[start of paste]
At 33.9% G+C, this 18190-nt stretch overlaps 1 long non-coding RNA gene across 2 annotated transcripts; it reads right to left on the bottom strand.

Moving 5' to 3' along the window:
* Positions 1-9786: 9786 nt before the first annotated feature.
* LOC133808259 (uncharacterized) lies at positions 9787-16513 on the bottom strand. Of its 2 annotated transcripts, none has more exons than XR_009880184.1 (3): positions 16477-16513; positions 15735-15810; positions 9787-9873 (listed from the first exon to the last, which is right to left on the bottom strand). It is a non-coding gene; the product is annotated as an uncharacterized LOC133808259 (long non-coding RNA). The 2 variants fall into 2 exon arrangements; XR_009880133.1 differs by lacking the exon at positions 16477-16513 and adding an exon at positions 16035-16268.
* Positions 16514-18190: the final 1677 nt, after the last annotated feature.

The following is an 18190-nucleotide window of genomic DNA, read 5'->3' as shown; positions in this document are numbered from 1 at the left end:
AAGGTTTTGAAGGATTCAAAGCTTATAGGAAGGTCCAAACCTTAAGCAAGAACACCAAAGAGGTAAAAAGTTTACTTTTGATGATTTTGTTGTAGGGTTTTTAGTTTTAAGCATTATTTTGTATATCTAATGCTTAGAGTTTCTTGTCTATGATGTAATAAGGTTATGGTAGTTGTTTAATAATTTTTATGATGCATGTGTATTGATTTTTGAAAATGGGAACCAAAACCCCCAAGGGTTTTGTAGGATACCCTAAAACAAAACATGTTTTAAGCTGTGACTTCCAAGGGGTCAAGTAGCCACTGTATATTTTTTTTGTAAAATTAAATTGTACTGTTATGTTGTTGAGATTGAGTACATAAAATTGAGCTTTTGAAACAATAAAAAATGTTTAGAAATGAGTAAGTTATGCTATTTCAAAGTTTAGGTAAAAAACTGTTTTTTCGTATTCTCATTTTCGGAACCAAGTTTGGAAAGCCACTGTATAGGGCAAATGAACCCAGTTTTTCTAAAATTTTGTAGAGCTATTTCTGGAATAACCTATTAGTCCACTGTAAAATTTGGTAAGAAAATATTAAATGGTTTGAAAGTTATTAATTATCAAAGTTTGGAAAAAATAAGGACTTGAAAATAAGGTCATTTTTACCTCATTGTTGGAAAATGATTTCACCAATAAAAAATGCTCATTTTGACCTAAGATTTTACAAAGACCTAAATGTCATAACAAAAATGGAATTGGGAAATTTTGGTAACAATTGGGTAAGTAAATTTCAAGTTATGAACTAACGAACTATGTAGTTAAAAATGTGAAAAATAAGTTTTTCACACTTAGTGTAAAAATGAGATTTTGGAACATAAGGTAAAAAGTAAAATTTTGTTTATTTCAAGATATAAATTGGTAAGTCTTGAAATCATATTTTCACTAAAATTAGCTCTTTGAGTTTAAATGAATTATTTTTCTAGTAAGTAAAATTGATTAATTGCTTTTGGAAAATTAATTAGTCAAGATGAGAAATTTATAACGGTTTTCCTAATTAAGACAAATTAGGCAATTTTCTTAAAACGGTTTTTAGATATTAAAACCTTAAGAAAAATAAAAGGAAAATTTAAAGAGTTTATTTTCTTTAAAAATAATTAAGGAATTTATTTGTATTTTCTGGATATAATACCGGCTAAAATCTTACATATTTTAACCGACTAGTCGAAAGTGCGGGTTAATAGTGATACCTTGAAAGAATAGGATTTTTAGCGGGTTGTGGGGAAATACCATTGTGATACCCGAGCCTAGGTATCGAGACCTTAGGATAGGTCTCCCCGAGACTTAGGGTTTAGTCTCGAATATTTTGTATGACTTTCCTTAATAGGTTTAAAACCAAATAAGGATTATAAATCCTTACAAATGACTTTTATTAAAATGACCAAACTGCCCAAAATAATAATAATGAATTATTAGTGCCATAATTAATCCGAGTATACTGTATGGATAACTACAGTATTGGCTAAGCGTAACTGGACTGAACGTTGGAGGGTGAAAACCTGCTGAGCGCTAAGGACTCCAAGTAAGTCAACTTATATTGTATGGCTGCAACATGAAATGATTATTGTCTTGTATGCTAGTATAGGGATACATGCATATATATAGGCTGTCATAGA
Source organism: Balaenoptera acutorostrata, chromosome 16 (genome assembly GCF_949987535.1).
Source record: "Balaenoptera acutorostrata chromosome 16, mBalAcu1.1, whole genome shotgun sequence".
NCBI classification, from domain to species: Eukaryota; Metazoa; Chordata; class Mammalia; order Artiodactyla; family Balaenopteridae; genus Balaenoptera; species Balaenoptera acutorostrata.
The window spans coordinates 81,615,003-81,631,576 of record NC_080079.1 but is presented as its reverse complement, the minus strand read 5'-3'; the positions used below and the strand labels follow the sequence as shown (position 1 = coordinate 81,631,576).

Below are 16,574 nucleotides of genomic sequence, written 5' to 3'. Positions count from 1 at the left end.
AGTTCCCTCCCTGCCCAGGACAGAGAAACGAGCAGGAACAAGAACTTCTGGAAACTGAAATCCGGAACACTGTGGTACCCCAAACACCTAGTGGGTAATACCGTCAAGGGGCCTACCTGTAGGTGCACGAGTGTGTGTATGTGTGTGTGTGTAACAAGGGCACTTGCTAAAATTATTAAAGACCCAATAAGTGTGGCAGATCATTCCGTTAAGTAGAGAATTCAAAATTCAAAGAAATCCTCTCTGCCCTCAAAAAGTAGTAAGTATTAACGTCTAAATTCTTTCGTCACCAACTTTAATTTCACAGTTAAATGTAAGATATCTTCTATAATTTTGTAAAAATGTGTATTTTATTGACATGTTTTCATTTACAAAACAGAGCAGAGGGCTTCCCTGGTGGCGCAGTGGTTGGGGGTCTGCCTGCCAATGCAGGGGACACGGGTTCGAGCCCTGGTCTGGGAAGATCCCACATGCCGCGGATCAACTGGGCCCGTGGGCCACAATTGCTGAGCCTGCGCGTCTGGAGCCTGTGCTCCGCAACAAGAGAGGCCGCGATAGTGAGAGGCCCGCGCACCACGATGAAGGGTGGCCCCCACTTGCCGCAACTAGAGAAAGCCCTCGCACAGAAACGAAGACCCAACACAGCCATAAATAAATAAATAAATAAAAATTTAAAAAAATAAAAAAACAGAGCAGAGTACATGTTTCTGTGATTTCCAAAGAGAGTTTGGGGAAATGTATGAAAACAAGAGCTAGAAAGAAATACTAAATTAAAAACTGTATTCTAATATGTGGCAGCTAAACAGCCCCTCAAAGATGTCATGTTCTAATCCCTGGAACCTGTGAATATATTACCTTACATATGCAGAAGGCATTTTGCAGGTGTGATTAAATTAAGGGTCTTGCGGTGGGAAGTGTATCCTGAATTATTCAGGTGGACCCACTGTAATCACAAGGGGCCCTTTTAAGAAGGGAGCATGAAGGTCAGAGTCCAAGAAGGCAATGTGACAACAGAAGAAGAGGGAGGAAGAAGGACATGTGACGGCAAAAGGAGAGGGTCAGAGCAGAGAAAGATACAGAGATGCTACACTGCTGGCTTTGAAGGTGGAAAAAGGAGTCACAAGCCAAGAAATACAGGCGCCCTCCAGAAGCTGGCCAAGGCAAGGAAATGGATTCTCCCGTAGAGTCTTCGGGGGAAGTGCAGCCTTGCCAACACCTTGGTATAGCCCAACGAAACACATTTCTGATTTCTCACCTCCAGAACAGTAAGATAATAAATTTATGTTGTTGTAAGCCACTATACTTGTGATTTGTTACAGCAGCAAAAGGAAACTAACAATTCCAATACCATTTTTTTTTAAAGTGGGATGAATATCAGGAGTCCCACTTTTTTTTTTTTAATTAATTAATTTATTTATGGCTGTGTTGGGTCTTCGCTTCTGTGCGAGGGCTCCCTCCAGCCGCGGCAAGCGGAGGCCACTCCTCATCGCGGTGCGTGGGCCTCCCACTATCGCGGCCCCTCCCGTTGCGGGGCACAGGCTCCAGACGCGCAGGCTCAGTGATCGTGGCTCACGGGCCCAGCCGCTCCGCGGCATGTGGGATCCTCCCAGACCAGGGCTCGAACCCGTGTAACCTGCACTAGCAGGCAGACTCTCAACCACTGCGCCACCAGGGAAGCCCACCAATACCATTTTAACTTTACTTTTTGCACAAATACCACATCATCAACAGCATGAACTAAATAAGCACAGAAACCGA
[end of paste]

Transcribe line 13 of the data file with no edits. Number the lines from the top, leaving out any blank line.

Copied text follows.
AGTTCCCTCCCTGCCCAGGACAGAGAAACGAGCAGGAACAAGAACTTCTGGAAACTGAAATCCGGAACACTGTGGTACCCCAAACACCTAGTGGGTAATACCGTCAAGGGGCCTACCTGTAGGTGCACGAGTGTGTGTATGTGTGTGTGTGTAACAAGGGCACTTGCTAAAATTATTAAAGACCCAATAAGTGTGGCAGATCATTCCGTTAAGTAGAGAATTCAAAATTCAAAGAAATCCTCTCTGCCCTCAAAAAGTAGTAAGTATTAACGTCTAAATTCTTTCGTCACCAACTTTAATTTCACAGTTAAATGTAAGATATCTTCTATAATTTTGTAAAAATGTGTATTTTATTGACATGTTTTCATTTACAAAACAGAGCAGAGGGCTTCCCTGGTGGCGCAGTGGTTGGGGGTCTGCCTGCCAATGCAGGGGACACGGGTTCGAGCCCTGGTCTGGGAAGATCCCACATGCCGCGGATCAACTGGGCCCGTGGGCCACAATTGCTGAGCCTGCGCGTCTGGAGCCTGTGCTCCGCAACAAGAGAGGCCGCGATAGTGAGAGGCCCGCGCACCACGATGAAGGGTGGCCCCCACTTGCCGCAACTAGAGAAAGCCCTCGCACAGAAACGAAGACCCAACACAGCCATAAATAAATAAATAAATAAAAATTTAAAAAAATAAAAAAACAGAGCAGAGTACATGTTTCTGTGATTTCCAAAGAGAGTTTGGGGAAATGTATGAAAACAAGAGCTAGAAAGAAATACTAAATTAAAAACTGTATTCTAATATGTGGCAGCTAAACAGCCCCTCAAAGATGTCATGTTCTAATCCCTGGAACCTGTGAATATATTACCTTACATATGCAGAAGGCATTTTGCAGGTGTGATTAAATTAAGGGTCTTGCGGTGGGAAGTGTATCCTGAATTATTCAGGTGGACCCACTGTAATCACAAGGGGCCCTTTTAAGAAGGGAGCATGAAGGTCAGAGTCCAAGAAGGCAATGTGACAACAGAAGAAGAGGGAGGAAGAAGGACATGTGACGGCAAAAGGAGAGGGTCAGAGCAGAGAAAGATACAGAGATGCTACACTGCTGGCTTTGAAGGTGGAAAAAGGAGTCACAAGCCAAGAAATACAGGCGCCCTCCAGAAGCTGGCCAAGGCAAGGAAATGGATTCTCCCGTAGAGTCTTCGGGGGAAGTGCAGCCTTGCCAACACCTTGGTATAGCCCAACGAAACACATTTCTGATTTCTCACCTCCAGAACAGTAAGATAATAAATTTATGTTGTTGTAAGCCACTATACTTGTGATTTGTTACAGCAGCAAAAGGAAACTAACAATTCCAATACCATTTTTTTTTAAAGTGGGATGAATATCAGGAGTCCCACTTTTTTTTTTTTAATTAATTAATTTATTTATGGCTGTGTTGGGTCTTCGCTTCTGTGCGAGGGCTCCCTCCAGCCGCGGCAAGCGGAGGCCACTCCTCATCGCGGTGCGTGGGCCTCCCACTATCGCGGCCCCTCCCGTTGCGGGGCACAGGCTCCAGACGCGCAGGCTCAGTGATCGTGGCTCACGGGCCCAGCCGCTCCGCGGCATGTGGGATCCTCCCAGACCAGGGCTCGAACCCGTGTAACCTGCACTAGCAGGCAGACTCTCAACCACTGCGCCACCAGGGAAGCCCACCAATACCATTTTAACTTTACTTTTTGCACAAATACCACATCATCAACAGCATGAACTAAATAAGCACAGAAACCGA